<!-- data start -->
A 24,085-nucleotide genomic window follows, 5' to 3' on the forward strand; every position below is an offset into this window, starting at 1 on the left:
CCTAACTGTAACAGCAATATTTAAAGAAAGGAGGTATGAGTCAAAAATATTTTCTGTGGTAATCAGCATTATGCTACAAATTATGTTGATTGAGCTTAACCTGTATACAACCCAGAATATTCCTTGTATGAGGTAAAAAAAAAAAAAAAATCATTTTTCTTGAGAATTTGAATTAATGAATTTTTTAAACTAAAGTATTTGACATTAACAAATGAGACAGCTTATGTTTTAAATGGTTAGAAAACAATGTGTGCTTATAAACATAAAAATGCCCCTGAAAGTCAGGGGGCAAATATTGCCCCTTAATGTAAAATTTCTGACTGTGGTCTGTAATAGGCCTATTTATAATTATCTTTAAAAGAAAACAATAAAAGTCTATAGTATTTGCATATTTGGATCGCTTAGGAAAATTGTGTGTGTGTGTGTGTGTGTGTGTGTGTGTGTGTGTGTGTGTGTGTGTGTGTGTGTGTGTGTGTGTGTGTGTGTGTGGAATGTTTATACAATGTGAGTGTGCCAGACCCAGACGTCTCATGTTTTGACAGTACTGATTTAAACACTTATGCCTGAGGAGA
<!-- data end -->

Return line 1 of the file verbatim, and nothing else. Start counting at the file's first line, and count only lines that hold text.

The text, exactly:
A 24,085-nucleotide genomic window follows, 5' to 3' on the forward strand; every position below is an offset into this window, starting at 1 on the left: